Sunday January 24, 2010
My friend Joanna recently told me that she wanted an immersion blender for her birthday but she didn't know which one to buy. And as you might imagine, I immediately told her which one I purchased, and why. But I know there are a few great models out there - so Joanna - this review is for you!!
Breville BCS500XL 9.6 Volt Cordless Immersion Blender with Recharging Base
This is the immersion blender that I use. One of the main considerations for me was the convenience of a cordless immersion blender. I have limited counter space near my stove where I predominantly use it. It does the trick for me but its controls are sensitive and finicky, and sometimes stalls out. I, of course, have figured how to outwit it but it may frustrate others. I think if you can live with a corded model, I would get a different one. You can buy this model at Amazon: http://www.amazon.com/Breville-BCS500XL-Cordless-Immersion-Recharging/dp/B000MDASFC
SmartStick Brushed Chrome Hand Blender
I figure when a model is back-ordered due to overwhelming demand and the majority of the reviews are raves, AND if the price is compelling, look no further....Here are the features according to the manufacturer:
Powerful 200-watt motor handles more blending tasks
Stick design reaches into pots, pitchers and bowls to extend blending options
Ergonomically designed grip offers comfortable hold and more control while blending
Operates with a one-touch control for easy, one-handed blending
KitchenAid® Immersion Blender
Here are the benefits according to the manufacturer:
Variable speeds provide greater processing control that adjusts to handle a variety of foods, beverages and soups.
The premium stainless steel blending attachment reaches an 8-inch immersion depth.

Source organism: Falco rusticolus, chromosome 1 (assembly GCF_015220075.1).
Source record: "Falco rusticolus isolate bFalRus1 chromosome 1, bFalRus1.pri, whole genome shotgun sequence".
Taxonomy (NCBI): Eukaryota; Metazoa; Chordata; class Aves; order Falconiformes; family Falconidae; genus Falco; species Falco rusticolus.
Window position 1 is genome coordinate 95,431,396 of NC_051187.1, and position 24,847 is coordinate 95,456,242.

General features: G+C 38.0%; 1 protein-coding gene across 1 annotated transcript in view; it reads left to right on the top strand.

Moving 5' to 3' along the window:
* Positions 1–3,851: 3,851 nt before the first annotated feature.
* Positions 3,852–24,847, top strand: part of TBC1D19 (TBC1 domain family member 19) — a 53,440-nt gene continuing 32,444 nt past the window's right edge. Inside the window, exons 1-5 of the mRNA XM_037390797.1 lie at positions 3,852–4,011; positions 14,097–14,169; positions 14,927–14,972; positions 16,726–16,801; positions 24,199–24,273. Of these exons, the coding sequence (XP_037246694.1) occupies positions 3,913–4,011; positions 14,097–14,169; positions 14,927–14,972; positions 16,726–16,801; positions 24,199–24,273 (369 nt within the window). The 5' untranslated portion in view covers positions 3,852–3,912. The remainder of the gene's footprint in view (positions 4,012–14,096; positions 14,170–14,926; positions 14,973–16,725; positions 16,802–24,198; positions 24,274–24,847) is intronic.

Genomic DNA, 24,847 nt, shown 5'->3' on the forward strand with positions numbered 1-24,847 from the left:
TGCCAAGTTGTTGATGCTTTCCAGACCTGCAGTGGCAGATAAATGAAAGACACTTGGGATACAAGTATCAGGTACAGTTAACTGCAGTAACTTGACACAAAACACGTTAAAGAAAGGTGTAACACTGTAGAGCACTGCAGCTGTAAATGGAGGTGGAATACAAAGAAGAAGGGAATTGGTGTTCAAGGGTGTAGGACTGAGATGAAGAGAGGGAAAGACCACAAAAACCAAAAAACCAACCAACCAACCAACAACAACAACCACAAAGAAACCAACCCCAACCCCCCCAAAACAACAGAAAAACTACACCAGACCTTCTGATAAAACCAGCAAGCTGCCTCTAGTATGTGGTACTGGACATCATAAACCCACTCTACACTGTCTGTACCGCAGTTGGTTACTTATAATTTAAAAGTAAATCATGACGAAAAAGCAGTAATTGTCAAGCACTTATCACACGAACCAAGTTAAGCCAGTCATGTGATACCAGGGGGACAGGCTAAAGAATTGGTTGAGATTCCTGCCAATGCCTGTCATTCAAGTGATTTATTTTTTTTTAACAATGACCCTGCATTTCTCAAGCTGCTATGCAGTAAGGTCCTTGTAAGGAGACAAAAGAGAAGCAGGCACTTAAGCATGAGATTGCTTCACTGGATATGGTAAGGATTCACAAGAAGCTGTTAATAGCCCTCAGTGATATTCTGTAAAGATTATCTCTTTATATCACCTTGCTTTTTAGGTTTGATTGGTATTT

The stainless steel splashguard covers the blending blade to prevent splattering of ingredients.
The stainless steel whisk maximizes air in mixtures for fluffier egg whites and whipped cream.
The 4-piece chopper attachment quickly chops herbs, vegetables, fruits, cooked meats, nuts and cheese.
5-ft. power cord provides exceptional freedom to move around the kitchen.
Most of the Kitchenaid reviews were extremely positive. I think these new models have a lot going for them - the 8" immersion depth, for one. And they have made the power cords longer if you can live without the cordless. Some of the Kitchenaid models come in fun colors like red. The one I would have on my wish list, if price were not a concern can be purchased at www.surlatable.com http://www.surlatable.com/product/id/131824.do#
Sunday January 24, 2010
I realize that sometimes the obvious is not so obvious. And for me, it is very obvious to keep certain items on hand at all times in my kitchen so I can whip up breakfast, lunch or dinner. I also have a very organized mind when it comes to cooking and menu planning. While I do enjoy grocery shopping, I know it is chore for some. So I thought I'd share some of my thoughts on weekly menu planning and then provide a list of items to keep in your larder.